The historic Detroit bankruptcy is playing a lead role in the Michigan gubernatorial race, as Republican Gov. Rick Snyder defends the decision to hand the city and its backbreaking financial problems over to an emergency manager who opened the door to controversial cuts.
At a recent debate at Wayne State University in Detroit, Democratic challenger Mark Schauer pounced on the decision to bring in emergency manager Kevin Orr and ultimately cut what had been considered sacred: pension obligations to city employees.
"I would have personally led rather than having an unelected, unaccountable person do it, and I never would have thrown Detroit, pensioners, police officers and firefighters under the bus," Schauer said.
But just a few weeks out from Election Day, Snyder is not backing down from his decisions aimed at saving the Motor City. He notes the city was $18 billion in the hole and claims his plans are working.
"That was one of the toughest decisions to be made in the United States," Snyder said Sunday. "It was the right decision to make. Look at where we are today. We're within a month to two months of coming out of bankruptcy."
Detroit's financial distress represents just one of several major issues coming to the fore in the Michigan race, but is perhaps the most contentious.
The race itself has brought power players from across the country swooping in -- as both parties want control of the governor's mansion in a key Midwestern state before the White House goes up for grabs.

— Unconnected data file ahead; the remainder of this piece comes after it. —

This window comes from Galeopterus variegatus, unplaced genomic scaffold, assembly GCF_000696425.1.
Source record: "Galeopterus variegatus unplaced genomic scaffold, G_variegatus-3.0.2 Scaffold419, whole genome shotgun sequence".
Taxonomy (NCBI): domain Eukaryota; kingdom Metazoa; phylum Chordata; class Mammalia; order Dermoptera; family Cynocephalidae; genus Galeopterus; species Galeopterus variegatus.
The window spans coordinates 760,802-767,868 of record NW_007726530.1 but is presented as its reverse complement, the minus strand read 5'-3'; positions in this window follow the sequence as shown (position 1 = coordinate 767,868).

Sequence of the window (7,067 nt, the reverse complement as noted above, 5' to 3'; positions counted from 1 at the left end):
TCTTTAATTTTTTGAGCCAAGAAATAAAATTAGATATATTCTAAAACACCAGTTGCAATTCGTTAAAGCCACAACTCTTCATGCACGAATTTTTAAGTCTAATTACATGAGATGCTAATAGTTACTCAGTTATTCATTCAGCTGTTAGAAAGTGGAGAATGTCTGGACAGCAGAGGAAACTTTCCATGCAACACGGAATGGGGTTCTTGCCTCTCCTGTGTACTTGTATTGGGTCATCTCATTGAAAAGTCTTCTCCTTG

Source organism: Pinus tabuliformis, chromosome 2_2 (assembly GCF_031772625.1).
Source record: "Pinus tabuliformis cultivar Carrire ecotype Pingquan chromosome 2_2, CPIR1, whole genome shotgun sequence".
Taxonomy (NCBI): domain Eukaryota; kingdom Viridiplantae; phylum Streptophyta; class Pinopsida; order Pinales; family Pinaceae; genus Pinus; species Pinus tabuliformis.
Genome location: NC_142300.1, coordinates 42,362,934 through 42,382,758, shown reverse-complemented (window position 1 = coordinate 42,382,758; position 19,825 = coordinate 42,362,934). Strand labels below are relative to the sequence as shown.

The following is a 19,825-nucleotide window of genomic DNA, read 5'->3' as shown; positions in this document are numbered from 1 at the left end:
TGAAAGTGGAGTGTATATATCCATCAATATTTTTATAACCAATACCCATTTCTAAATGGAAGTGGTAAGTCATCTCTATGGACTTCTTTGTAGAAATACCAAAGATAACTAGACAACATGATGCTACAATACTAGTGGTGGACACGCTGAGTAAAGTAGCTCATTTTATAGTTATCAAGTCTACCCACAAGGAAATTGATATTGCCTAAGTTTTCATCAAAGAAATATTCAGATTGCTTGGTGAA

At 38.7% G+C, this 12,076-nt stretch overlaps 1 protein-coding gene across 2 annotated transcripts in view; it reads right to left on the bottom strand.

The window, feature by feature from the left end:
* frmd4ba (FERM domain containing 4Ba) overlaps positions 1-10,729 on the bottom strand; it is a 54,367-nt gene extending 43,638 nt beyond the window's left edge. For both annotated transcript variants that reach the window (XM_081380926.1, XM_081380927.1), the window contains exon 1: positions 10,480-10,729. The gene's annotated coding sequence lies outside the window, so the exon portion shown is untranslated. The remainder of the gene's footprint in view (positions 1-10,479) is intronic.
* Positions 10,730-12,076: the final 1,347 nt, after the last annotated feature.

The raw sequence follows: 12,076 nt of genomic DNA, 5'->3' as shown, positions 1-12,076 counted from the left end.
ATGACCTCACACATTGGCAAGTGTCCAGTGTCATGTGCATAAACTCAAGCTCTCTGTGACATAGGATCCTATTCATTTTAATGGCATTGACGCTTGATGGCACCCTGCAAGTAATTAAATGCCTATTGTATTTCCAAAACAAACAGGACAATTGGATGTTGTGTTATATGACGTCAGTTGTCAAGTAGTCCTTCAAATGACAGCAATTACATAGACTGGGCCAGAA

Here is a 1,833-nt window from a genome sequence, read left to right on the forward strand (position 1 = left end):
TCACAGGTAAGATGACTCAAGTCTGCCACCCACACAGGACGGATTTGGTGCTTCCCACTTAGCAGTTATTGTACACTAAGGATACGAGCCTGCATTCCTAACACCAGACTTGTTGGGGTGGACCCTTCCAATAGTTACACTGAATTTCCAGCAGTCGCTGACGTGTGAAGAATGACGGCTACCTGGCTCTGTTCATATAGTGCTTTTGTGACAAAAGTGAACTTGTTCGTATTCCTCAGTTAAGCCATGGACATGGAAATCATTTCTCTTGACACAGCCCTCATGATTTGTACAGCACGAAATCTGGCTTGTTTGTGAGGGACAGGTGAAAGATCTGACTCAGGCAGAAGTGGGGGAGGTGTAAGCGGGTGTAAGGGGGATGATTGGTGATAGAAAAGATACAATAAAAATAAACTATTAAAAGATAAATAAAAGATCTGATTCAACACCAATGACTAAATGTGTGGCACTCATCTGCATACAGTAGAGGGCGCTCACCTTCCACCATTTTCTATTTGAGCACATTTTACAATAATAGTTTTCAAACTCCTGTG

"Michigan, while it leans Democratic, is still a state that's competitive in the presidential level, and I think both campaigns or both parties want to hold onto as many elected spots as they can," said Tom Bevan, of Real Clear Politics.
First lady Michelle Obama showed up at the Detroit Music Hall on Friday to stump for both Senate candidate Gary Peters and Schauer, a former U.S. congressman for Michigan.
Former Florida governor Jeb Bush spent Monday in the Wolverine State trying to energize the conservative base.
Poll numbers give an edge to the incumbent, but only a slight edge. A Real Clear Politics average of polling shows Snyder ahead 44.7-41.5 percent -- a statistical tossup.
On Sunday, Schauer took jabs at Snyder's record, accusing him of cutting school funding. Snyder countered that spending on schools actually increased by a $1.1 billion on his watch.
Schauer claims the governor imposed a new tax on retirees.
"I will repeal the job-killing pension tax. It is wrong. It is bad tax policy," he told the crowd at Wayne State University.
Snyder counters that he eliminated a loophole, which allowed 50-year-olds to retire early and dodge their tax obligation. "We created a fairer system," he said.